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The Question That Transcends Stress

Fear is the trigger for a stress reaction. If you are stressed, biologically you are in some form of fear.

 

So, whenever you feel stressed on the inside:

 

 

The relevant question to ask yourself is:
What am I afraid of?Ask what am I afraid of five or six times and let the answers come straight from the brain’s primitive fear center, called the amygdala. The amygdala is in charge of fight or flight. It is a highly paranoid feature, designed to see potential calamities but often it mistakes sticks for snakes. Its language is raw, edgy and negative. During the exercise, don’t edit or sugar-coat what it tells you. Allow the amygdala to forecast all the fearful things it tends to predict. Exposing these illusions to the light of day nullifies its power to torment you.

For example, your credit card bill is larger than you expected and the fact scares you. The amygdala is likely to start predicting outcomes that gradually paint the mental picture of you being thrown into poverty. Of course, it’s not true. However, this thought, when operating unconsciously, can form an emotional cloud that darkens your mood and makes you vulnerable to misperceiving events and overreacting.

Once I conducted the What Am I Afraid Of? exercise, one on one, with a prominent corporate lawyer. The lawyer was in litigation, about to go to court, and he was immobilized by stress. So, I asked him, in this legal situation, what are you afraid of?

Losing the case, was his answer.

 

What are you afraid of if you lose the case? I asked. I will lose my reputation, he answered.
And what are you afraid of if you lose your reputation? Losing my clients.
What’s the fear in losing your clients? Being asked to leave the firm.
And what’s the fear under this? With eyes wide, he answered. I’ll end up pushing a shopping cart down Main Street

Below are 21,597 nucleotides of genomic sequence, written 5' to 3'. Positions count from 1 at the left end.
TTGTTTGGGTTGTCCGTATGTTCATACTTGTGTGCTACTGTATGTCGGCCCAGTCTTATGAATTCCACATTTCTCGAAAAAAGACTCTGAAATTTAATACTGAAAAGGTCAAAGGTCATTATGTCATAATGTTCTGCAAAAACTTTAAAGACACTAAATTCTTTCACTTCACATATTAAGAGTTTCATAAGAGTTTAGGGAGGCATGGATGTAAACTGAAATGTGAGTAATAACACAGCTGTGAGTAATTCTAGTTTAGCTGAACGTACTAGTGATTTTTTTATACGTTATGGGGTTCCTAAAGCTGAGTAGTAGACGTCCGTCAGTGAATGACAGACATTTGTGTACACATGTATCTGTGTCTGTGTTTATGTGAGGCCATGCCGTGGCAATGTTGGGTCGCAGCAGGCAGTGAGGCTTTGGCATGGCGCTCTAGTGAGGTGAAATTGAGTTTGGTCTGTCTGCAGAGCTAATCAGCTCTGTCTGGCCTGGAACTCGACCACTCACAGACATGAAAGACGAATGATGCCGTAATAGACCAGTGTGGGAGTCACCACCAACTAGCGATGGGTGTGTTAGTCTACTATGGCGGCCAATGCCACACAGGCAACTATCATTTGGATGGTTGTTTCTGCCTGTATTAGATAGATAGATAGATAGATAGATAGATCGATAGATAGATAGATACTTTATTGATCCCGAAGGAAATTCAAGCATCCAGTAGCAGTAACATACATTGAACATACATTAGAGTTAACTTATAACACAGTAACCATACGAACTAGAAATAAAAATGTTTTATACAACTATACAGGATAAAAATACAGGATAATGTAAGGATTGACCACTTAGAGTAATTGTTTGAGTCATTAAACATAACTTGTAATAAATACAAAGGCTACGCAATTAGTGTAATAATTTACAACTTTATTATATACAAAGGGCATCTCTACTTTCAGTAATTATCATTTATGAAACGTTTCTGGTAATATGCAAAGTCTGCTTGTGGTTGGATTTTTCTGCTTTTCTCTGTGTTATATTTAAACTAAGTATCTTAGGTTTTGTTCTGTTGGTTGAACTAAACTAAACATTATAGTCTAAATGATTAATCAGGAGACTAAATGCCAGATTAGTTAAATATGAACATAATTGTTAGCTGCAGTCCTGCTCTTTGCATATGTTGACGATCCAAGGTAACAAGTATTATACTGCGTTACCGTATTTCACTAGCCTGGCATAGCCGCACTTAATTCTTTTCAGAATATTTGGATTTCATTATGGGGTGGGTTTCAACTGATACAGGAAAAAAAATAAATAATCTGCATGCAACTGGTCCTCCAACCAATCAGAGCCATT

Afterwards, I asked him if there was a chance he could still win the case. He answered yes. I asked if he would lose his reputation if he lost. No, not really, he said. Everyone knows you win some, you lose some. I then asked if it was realistic that he could lose all his clients. He answered, no, saying his clients were loyal because he had served them well for many years.
At this point the lawyer saw through his anxious thought process and the disaster it was fabricating. It’s all in my head, isn’t it, he said and he began to laugh.  Fear’s illusions are comic, but they can become tragic if they go unchecked.
During the holidays, there are family members who can also send our mind into a tail spin, through a condescending remark about our weight or some such thing. If we let it insult us, our primitive brain is going to dig into its emotional memory bank and flash back to all the times family and others hurt us in some way. When that happens, fight or flight is sure to follow.
On the other hand, if we can intercede by investigating the fear behind the reaction, we might find a voice at the bottom that says: I am worthless. Of course, it is not true. We can refute it, simply by not believing it. We can ask ourselves, who would I be without that thought? Invariably, the answer is we would be larger than the box fear was about to squeeze us into.
Whenever we exercise the power of not believing fearful thoughts, a spaciousness of mind opens up inside of us. We become larger than a challenging situation. The self-confidence fear erodes is suddenly restored.
The spaciousness that leads to
this larger sense of self is peace.
Letting go of fear by not believing what it says provides a dependable entry way to peace. Finding peace can be that simple. Try it. When you are in the throes of a burgeoning stress reaction, take a time-out and ask yourself what am I afraid of. Bring into the light of day all the terrible calamities the amygdala predicts. In the clear light, these brain-made calamities are exposed for what they are: ridiculous.
Laugh at them instead of believing them, and your life will move forward again into being happy and at peace, empowered to create a great day in which you achieve something amazing with your stress-free brain.